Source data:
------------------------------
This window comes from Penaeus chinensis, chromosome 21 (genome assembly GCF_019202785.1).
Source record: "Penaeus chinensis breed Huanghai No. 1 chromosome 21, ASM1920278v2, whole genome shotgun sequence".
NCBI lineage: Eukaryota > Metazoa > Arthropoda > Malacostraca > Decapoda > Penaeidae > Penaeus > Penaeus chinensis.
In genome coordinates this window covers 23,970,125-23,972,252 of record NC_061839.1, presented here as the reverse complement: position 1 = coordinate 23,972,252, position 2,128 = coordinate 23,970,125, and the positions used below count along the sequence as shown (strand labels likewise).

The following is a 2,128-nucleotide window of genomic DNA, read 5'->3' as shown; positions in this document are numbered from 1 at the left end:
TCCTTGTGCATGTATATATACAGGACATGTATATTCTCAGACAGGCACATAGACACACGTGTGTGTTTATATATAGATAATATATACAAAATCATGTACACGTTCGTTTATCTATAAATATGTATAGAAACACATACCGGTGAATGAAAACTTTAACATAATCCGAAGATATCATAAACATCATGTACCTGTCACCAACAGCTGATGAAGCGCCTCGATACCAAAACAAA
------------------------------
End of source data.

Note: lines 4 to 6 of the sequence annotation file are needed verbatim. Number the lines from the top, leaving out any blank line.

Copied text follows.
In genome coordinates this window covers 23,970,125-23,972,252 of record NC_061839.1, presented here as the reverse complement: position 1 = coordinate 23,972,252, position 2,128 = coordinate 23,970,125, and the positions used below count along the sequence as shown (strand labels likewise).

The following is a 2,128-nucleotide window of genomic DNA, read 5'->3' as shown; positions in this document are numbered from 1 at the left end:
TCCTTGTGCATGTATATATACAGGACATGTATATTCTCAGACAGGCACATAGACACACGTGTGTGTTTATATATAGATAATATATACAAAATCATGTACACGTTCGTTTATCTATAAATATGTATAGAAACACATACCGGTGAATGAAAACTTTAACATAATCCGAAGATATCATAAACATCATGTACCTGTCACCAACAGCTGATGAAGCGCCTCGATACCAAAACAAA